My sense of this is based upon probabilities, the probability that all the technology was present to make this craft feasible, the probability that Mr Synder was intimately familiar with incandescence and it's luminosity versus the planet Venus. Another factor of this is the probable observable transit of an aircraft versus a planet over a small footprint. That is not to say I am willing to jump the shark as you have and declare a definitive answer.
    In terms of witnesses and their capabilities to observe in relation to their background is best exemplified by an airline pilot with 20 or more experience flying observing an unknown object versus your truly. In other words some are more discerning that others, and as a relation of a former homicide detective, I can tell you with the utmost sincerity, some witnesses "get it right" Have you ever seen a Thomas Houston arc headlight illuminated?
    These are the same lights used for Hollywood premieres etc until fairly recently..they produce brilliant, powerful beams thatv far outshine the reflected light of Venus even on a clear night. The same light used on street railways at that time for which Mr Snyder was responsible for. Recall Occam's razor in this case. I am not evangelistic in my view and so this will be my last comment on this matter. If your point is to dissuade me then you require to provide a better basis to do so. For me, this is a moribund exercise anyway as I was not there when it occurred..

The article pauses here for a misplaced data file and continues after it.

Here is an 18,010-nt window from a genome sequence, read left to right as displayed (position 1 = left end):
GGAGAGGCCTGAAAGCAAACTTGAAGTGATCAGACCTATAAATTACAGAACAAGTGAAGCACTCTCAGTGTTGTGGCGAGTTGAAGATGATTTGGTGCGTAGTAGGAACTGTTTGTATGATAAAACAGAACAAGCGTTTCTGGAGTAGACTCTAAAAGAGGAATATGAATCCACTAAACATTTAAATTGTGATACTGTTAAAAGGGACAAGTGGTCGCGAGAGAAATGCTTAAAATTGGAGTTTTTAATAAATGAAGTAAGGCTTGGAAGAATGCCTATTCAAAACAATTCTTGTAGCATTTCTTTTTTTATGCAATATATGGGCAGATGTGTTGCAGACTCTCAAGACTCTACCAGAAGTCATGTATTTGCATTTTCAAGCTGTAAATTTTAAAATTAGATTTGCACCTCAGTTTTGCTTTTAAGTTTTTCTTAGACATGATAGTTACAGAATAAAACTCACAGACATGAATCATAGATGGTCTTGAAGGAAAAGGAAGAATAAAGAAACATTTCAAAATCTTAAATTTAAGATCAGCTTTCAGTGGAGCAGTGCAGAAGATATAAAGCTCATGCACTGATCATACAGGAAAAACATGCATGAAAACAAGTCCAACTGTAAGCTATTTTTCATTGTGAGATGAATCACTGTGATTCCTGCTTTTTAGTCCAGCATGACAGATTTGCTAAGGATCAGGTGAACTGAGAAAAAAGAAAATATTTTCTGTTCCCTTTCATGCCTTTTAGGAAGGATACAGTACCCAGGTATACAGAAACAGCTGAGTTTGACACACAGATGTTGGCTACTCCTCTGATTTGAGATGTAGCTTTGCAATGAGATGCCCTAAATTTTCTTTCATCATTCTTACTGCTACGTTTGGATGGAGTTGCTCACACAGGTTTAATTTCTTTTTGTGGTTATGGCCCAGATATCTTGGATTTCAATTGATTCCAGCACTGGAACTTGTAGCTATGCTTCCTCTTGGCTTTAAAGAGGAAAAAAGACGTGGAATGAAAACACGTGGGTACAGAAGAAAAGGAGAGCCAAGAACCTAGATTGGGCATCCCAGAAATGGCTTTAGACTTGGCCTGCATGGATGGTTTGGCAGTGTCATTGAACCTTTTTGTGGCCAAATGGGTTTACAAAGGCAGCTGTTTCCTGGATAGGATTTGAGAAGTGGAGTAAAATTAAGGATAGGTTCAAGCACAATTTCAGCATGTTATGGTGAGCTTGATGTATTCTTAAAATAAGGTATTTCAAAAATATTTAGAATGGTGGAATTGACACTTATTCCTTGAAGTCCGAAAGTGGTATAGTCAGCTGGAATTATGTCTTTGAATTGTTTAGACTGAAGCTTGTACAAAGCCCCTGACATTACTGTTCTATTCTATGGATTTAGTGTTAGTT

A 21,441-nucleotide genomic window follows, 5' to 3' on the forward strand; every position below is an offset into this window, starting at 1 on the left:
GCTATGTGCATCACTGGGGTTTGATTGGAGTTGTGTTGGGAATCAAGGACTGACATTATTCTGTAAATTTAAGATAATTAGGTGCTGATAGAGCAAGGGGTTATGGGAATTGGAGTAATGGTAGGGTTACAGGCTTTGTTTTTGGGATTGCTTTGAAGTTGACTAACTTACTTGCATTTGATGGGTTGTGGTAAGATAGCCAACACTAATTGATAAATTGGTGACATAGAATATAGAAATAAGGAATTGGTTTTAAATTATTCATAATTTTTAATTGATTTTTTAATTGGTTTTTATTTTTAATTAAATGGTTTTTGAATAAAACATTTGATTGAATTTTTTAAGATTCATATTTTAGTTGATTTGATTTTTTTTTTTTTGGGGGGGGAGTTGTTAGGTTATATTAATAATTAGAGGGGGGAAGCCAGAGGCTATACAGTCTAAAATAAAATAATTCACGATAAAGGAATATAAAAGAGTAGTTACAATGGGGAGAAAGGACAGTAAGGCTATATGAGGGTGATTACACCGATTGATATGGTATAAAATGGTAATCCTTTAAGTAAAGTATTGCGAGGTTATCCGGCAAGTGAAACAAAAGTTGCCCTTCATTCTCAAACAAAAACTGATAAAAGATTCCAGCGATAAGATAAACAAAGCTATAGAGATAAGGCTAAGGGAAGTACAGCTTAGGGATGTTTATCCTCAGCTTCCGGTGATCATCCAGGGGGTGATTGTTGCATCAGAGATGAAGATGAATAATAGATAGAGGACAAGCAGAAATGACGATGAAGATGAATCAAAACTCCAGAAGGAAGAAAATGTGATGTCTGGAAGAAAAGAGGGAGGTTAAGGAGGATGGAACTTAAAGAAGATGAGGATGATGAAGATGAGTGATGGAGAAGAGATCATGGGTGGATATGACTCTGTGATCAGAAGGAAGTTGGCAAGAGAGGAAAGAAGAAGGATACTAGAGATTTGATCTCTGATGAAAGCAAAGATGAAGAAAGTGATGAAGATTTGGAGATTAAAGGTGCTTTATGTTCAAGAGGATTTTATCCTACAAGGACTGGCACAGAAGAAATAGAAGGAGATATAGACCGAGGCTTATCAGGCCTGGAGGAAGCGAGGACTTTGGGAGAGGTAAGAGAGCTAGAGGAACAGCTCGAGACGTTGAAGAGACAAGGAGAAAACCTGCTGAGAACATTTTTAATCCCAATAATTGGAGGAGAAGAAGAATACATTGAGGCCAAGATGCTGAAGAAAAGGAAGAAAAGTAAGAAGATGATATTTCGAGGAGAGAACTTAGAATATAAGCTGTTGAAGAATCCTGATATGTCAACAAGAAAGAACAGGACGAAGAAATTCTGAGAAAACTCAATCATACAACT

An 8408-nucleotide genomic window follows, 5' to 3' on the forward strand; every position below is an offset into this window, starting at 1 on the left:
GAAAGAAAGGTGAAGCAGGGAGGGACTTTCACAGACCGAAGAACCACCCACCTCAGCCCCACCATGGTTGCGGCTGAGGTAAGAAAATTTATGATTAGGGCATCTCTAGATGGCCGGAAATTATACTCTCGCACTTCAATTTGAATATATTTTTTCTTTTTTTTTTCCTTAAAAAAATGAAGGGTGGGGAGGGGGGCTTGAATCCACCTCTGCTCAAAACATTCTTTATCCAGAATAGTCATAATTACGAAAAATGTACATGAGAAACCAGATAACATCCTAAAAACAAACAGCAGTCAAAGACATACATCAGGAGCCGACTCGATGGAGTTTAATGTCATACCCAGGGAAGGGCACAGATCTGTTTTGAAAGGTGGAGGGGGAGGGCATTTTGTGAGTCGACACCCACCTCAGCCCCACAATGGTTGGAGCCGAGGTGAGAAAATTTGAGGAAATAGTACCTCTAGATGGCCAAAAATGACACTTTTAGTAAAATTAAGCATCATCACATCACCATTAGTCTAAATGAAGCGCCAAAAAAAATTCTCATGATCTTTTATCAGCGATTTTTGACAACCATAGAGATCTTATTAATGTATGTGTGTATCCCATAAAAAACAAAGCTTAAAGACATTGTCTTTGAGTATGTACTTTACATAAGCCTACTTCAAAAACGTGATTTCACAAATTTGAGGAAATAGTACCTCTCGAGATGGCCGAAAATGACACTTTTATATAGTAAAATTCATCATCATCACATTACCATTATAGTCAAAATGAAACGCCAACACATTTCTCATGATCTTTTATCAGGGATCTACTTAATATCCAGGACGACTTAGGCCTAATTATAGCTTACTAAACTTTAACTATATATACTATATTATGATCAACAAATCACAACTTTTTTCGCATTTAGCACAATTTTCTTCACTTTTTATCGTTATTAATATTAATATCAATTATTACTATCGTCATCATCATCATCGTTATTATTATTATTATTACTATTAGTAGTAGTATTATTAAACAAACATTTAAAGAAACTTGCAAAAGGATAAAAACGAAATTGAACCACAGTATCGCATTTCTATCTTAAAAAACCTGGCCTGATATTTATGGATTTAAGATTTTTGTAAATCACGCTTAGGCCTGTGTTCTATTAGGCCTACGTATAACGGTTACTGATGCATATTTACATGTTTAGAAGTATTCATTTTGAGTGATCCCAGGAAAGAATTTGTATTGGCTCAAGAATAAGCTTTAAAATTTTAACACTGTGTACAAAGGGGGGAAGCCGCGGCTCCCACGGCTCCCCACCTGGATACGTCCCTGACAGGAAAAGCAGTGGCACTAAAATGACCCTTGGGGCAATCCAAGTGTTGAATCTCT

By Blogger Bruce Duensing, at Saturday, November 09, 2013  

  • What I am vainly attempting to do is to address common sense. Do you think the altitude of the light in relation to multiple witnesses hearing specific snippets of conversation were a factor or do you think this is a case of coincidence that you had multiple cases of auditory hallucinations? Quite a case of beating the odds in having a crowd of schizophrenics gathered in such a small vicinity. No, my friend, your lack of an open mind, has left out common sense.

    By Blogger Bruce Duensing, at Saturday, November 09, 2013